This collection of images from the Fáilte Ireland Photographic Collection, held at Dublin City Library and Archive Pearse Street, highlights the surprising and unimagined day of bright sunshine and blue skies that finally emerged on the bank holiday of Monday, August 3, 1953.
Did you know that W.B. Yeats was born in Dublin?That his family were resident in Howth and Terenure during his teenage years?That he lived for substantial periods of his life in Merrion and Fitzwilliam Squares?That his family and many of his closest friends were staunch Dubliners?That his final home was in Rathfarnham?View Yeats and Dublin: its People and Places image galleryThe connection between the poet and the city is often underestimated, partly because of Yeats's own close identification with the west of Ireland. But the people and places of the capital played an important part in his development as a poet and as a person, not just during his formative years, but throughout his life.Further ResourcesIn addition to these photographs, Dublin City Public Libraries also include further sources on the social and cultural history of Dublin, some of which are available online and some through the Dublin City Public Libraries network.The Reading Room, Dublin City Library and Archive, Pearse Street holds a wealth of material on the history of Dublin, including books, pamphlets, journals, street directories, and almanacs.The following online resources can be accessed free of charge at your local library (access links via our NetVibes portal). Ask library staff for information and assistance.Libraries and Archives Digital Repository: Digital records relating to Dublin, including photographs, postcards, letters, maps and ephemeral material. Highlights of the collection include the Fáilte Ireland Photographic Collection, Wide Street Commission Map Collection (1757-1851), the Irish Theatre Archive and the Birth of the Republic Collection, which comprises material from the period of the foundation of the Irish state.Irish Times Digital Archive: This online archive service gives access to contemporary editions of the Irish Times from the mid-nineteenth century until the present.Irish Newspaper Archive: This online archive service gives access to contemporary editions of the Irish Independent and a range of other newspapers.The Ireland-JSTOR Collection: This online archive of academic articles can also be accessed free of charge at your local library.For further reading, consult the Library Catalogue.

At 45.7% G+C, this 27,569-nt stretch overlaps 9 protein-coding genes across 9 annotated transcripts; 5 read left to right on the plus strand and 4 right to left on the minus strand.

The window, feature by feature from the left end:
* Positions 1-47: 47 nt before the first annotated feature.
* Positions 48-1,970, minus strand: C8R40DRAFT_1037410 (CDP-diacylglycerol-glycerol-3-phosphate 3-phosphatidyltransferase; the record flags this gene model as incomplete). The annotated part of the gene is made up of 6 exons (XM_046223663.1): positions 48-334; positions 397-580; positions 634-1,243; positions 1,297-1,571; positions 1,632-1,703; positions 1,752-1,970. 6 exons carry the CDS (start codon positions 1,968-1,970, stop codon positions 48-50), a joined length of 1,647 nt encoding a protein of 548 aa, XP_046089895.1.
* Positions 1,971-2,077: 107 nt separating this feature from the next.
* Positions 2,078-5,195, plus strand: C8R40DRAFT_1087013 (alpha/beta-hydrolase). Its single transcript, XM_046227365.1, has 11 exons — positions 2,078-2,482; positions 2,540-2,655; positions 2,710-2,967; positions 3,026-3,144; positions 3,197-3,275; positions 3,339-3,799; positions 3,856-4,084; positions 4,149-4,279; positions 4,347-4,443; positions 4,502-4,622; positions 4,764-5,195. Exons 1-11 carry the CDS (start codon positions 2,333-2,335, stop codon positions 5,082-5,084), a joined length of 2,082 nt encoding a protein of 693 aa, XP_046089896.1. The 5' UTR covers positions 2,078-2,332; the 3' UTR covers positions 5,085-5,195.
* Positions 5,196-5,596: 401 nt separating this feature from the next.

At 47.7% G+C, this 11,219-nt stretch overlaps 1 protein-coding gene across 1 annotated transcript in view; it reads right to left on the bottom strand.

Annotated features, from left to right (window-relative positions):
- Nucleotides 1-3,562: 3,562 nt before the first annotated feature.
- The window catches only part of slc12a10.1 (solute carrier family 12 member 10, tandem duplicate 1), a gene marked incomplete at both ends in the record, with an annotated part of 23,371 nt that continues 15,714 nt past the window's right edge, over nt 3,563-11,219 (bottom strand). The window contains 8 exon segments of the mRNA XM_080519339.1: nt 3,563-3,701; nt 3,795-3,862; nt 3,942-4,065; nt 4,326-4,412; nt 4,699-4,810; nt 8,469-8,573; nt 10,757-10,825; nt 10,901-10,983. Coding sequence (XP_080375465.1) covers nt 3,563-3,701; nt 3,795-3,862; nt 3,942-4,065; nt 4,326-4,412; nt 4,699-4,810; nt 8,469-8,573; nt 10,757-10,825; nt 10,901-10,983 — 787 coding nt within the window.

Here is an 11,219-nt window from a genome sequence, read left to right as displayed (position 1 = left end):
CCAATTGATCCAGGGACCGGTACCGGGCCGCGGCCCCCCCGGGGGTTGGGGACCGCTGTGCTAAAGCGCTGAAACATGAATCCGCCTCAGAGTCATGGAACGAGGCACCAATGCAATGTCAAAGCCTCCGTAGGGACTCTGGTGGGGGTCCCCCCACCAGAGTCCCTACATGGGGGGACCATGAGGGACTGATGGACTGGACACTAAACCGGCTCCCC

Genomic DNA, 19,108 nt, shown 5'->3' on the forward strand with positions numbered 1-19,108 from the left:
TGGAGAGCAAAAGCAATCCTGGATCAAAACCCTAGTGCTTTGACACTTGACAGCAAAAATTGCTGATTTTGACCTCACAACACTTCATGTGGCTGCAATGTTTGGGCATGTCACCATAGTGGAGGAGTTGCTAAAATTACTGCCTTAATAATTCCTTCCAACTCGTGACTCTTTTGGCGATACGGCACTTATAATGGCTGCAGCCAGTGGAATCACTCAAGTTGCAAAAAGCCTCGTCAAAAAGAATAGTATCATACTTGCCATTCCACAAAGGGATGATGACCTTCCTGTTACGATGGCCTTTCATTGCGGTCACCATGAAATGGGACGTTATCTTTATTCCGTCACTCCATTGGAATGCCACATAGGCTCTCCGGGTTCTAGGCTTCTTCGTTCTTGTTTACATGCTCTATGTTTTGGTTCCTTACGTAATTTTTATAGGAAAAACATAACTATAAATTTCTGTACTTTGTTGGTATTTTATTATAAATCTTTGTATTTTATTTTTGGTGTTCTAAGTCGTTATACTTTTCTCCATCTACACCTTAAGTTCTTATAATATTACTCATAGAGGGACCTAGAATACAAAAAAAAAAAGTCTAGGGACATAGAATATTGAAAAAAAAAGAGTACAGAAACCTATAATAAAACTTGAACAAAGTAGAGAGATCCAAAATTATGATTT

The Dublin City Council Photographic Collection provides a window into Dublin's ever-changing streetscapes and buildings, as well as significant social, cultural, sporting, and political events in the City.
This gallery consists of images of commercial premises (e.g. small businesses, factories, banks) from the Dublin City Council Photographic Collection. We hope that these images will serve as memory triggers for Dubliners who may have worked or conducted business in these ‘trading places’.
This gallery consists of images of Dublin street furniture, sculptures, statues and other landmarks, many of which you might not even notice as you walk by. The photographs are from the Photographing Dublin Collection, a collection of circa 900 photographs all taken by Dublin City Public Libraries staff during 2006.
Dublin is a city obsessed with sports. On any given weekend, thousands head to Croke Park, Dalymount Park, Santry Stadium, and the Aviva Stadium to bear witness, to discuss, and to dissect their favoured teams. Sport informs debate in offices, shops, street corners, and pubs. The city hums with anticipation and excitement on the eve of major sporting events. These images pay tribute to Dublin’s sporting heritage and the role sport plays in community life. It celebrates all who have engaged – from Olympians to Corinthians.
Jimmy Davenport was a member of the orchestra and occasional performer at the Capitol and Theatre Royal theatres in Dublin in the 1930s and 40s. Judging by his autographed photo album which has just been digitised, Jimmy Davenport was a bit of a showbiz addict. He collected over a hundred signed portraits of visiting celebrities and photos of some set pieces from the Theatre Royal.
This gallery consists of images associated with the family merchant business Alex. Findlater and Company. The gallery highlights the life of Adam Findlater, 1855-1911, as he was not only the managing director of the business but he was also an extraordinary citizen of Dublin. Originally from Scotland, Alexander Findlater came to Dublin in 1823 to begin trading in Whiskey.
Disease and Dirt: Public Health in Dublin, 1903-1917
Dublin was one of the most depressed cities in Europe at the turn of the century. Declining industry, overcrowding, unemployment, and poor housing created a cauldron of poverty for many Dubliners. The connection between poverty and disease had been formally recognised in the nineteenth century. These rarely seen images from Dublin Corporation’s Reports Upon The State Of Public Health In The City Of Dublin show some of the measures taken by Dublin’s civic authority to curb the spread of infectious diseases. We hope that it may be of interest to anyone researching the social history of Dublin in the early twentieth century.